Understanding Your NYC Desk Appearance Ticket or DAT: Top Offense Charged

Although not a firm rule, New York City Desk Appearance Tickets (commonly called a DAT or Appearance Ticket) are generally issued to individuals who have little or no prior arrest history and are charge with misdemeanor crimes. These crimes include many serious offenses – Criminal Possession of  a Weapon in the Fourth Degree (NY PL 265.01), Criminal Possession of a Controlled Substance in the Seventh Degree (NY PL 220.03), Petit Larceny (NY PL 155.25), Criminal Possession of Stolen Property in the Fifth Degree (165.40), Assault in the Third Degree (NY PL 120.00) – and are punishable by as long as one year in jail upon conviction. Even if you never step into Central Booking or Rikers Island, a conviction for shoplifting, possession of cocaine, having a gravity knife or getting into a drunken fistfight can and likely will adversely impact your career, professional licensing or immigration status. Although there are numerous blog entries and extensive content on the New-York-Lawyers.org website that address these crimes, this entry will address what “Top Offense Charged” means and how it may impact your case.

Because a Desk Appearance Ticket in NYC will only reflect or charge one crime, many people believe that whatever is on the face of the appearance ticket is the only crime that they will have to deal with. Simply, this is absolutely incorrect. For example, if you are arrested in Manhattan, Brooklyn, Queens or the Bronx for shoplifting, and the value of the alleged property is equal to or less than $1,000.00, your DAT may read “Top Offense Charged: PL 155.25”. Alternatively, instead of PL 155.25, it may reflect the crime of PL 165.40. As a practical matter, once a prosecutor or Assistant District Attorney drafts up your criminal court complaint, the accusatory instrument (charging document) will likely have both crimes. That’s correct, you will likely face two misdemeanors. Why is this relevant to understanding “Top Offense Charged”? It is relevant because a DAT is merely a document advising you to come to court with a preliminary charge that may be changed to a higher (or lesser) offense and only one crime will be written on the face of this notice.

Other examples worth noting are cases where a police officer or detective with the NYPD charges you with possessing a controlled substance. If, for example, you are accused of possessing cocaine in a small “personal use” amount, the “Top Offense Charged” will be PL 220.03, Criminal Possession of a Controlled Substance in the Seventh Degree. However, because at this stage of the process the police are at best doing a field test and at worst using their experience and training to draw a conclusion, they will often not attempt to determine the weight of the controlled substance. In the event that a laboratory analysis is requested and the weight of the cocaine is 500 mg or more, the crime is a class D felony. This offense, Criminal Possession of a Controlled Substance in the Fifth Degree, PL 220.06, will not be charged on your DAT. As such, your “Top Offense Charged” could certainly give you a false sense of relative security.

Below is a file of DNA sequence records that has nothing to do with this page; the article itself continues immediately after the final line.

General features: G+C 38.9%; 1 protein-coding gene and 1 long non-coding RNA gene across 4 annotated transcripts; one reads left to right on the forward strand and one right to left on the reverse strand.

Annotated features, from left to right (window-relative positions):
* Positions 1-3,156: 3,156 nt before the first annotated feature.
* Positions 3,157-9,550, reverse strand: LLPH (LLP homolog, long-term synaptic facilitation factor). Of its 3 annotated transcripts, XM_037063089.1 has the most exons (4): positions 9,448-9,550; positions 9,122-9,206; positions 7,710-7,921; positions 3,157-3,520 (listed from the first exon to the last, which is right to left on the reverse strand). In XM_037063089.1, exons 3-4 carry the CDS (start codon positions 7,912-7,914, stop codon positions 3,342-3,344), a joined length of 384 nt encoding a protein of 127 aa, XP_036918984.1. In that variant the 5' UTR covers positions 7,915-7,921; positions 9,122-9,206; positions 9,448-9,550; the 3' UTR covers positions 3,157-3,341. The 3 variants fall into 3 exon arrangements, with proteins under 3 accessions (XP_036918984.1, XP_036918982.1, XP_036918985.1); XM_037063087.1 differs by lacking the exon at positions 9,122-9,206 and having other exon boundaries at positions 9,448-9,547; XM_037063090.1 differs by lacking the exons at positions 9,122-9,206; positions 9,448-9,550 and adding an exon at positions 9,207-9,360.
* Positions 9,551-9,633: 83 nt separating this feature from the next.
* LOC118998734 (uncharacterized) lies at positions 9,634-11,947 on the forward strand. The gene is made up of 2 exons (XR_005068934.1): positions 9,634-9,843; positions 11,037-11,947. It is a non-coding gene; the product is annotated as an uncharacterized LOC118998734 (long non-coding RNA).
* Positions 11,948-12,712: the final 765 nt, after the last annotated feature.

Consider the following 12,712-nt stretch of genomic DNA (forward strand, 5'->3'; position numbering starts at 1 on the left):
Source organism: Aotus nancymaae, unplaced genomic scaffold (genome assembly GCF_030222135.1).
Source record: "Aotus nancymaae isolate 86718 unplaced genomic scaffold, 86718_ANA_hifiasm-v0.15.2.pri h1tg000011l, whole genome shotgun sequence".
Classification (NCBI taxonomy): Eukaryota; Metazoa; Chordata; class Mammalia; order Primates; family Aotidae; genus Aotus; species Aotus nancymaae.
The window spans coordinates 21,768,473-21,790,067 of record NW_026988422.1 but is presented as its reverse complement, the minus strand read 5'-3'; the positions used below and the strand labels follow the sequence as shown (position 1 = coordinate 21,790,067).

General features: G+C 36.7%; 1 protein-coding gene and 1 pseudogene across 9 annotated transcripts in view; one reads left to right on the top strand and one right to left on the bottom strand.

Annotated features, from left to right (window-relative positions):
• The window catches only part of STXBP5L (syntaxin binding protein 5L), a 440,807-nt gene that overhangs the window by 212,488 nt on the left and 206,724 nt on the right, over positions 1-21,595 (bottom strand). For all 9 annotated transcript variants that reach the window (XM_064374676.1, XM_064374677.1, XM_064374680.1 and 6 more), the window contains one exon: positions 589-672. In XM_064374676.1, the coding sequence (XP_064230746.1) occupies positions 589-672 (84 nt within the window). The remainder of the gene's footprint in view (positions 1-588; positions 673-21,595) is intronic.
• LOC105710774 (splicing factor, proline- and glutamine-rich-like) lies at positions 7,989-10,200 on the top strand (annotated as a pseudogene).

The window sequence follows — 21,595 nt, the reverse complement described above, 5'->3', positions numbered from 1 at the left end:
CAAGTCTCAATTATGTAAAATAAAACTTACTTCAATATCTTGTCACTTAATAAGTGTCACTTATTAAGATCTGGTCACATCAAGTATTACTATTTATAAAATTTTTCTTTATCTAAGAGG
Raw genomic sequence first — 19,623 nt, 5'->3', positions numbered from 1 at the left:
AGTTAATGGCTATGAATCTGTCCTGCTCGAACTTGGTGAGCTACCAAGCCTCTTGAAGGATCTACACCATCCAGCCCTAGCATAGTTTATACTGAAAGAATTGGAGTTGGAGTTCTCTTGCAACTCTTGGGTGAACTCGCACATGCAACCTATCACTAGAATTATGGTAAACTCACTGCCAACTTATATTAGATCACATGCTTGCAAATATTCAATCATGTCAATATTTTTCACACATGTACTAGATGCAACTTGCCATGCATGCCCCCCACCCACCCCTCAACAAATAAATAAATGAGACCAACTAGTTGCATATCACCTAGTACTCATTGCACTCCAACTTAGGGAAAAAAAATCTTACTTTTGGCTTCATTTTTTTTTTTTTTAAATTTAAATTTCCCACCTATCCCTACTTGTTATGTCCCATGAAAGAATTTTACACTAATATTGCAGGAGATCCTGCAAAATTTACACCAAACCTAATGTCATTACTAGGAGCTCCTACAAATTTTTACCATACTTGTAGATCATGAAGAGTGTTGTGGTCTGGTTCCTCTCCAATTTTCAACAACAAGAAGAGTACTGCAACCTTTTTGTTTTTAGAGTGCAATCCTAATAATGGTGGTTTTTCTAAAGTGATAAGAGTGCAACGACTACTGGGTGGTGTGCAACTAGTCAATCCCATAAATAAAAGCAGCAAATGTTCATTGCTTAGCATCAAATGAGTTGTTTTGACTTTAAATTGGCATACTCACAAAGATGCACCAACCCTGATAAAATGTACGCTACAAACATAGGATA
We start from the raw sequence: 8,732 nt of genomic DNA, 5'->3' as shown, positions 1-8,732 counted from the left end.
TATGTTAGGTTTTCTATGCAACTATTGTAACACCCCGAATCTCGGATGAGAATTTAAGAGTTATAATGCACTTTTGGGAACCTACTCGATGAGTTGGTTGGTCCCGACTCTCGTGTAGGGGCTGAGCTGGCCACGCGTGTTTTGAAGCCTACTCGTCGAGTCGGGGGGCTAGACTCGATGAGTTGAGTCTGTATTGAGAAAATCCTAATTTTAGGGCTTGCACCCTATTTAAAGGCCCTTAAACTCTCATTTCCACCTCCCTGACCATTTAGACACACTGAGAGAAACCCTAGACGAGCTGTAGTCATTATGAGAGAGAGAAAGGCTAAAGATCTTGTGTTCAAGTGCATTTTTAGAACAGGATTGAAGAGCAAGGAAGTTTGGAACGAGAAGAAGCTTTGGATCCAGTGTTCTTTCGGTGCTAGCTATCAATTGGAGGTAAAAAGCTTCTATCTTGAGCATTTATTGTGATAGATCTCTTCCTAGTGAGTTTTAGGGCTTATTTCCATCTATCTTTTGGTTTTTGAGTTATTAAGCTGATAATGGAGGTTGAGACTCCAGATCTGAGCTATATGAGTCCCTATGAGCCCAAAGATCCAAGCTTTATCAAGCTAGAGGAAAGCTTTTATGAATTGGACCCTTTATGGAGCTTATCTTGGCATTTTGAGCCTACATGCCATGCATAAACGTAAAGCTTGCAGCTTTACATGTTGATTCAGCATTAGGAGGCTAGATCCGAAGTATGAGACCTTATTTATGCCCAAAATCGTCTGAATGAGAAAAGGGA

Touching on some other examples where “Top Offense Charged” is not accurate or doesn’t fully reflect the crimes you will face come your arraignment, a Petit Larceny that turns out to be in excess of $1,000 becomes a felony Fourth Degree Grand Larceny, PL 155.30. Possession of a per se weapon and an arrest for PL 265.01 could end up being bumped up to a class D felony of PL 265.02 if you have any prior criminal conviction. You won’t know any of this when you leave the police station after your three or four hour processing, but it will certainly slam you right in the face when you and your criminal defense attorney appear before a judge for your first appearance. These are merely a few scenarios you may face.

Whether or not the “Top Offense Charged” on your DAT, appearance ticket or Desk Appearance Ticket (sometimes people even call them “white tickets”) is accurate or merely one of may crimes charged after you arrest has been processed, take the time to review the allegations, evidence and facts. Armed with information and an experienced criminal defense lawyer, you will likely have not only a better or more clear idea of what you are facing, but a defense that can potentially circumvent the direct and collateral consequence of a conviction all together.

To learn more about any of the crimes mentioned above as well as NYC Desk Appearance Tickets, follow any of the links above or go directly to the websites listed below (even if the crime above is not linked, there is significant felony and misdemeanor content on both New-York-Lawyers.org and NYDeskAppearanceTicket.Com). A New York criminal defense firm, Saland Law PC was founded by two New York criminal lawyers who served as prosecutors in the Manhattan District Attorney’s Office.

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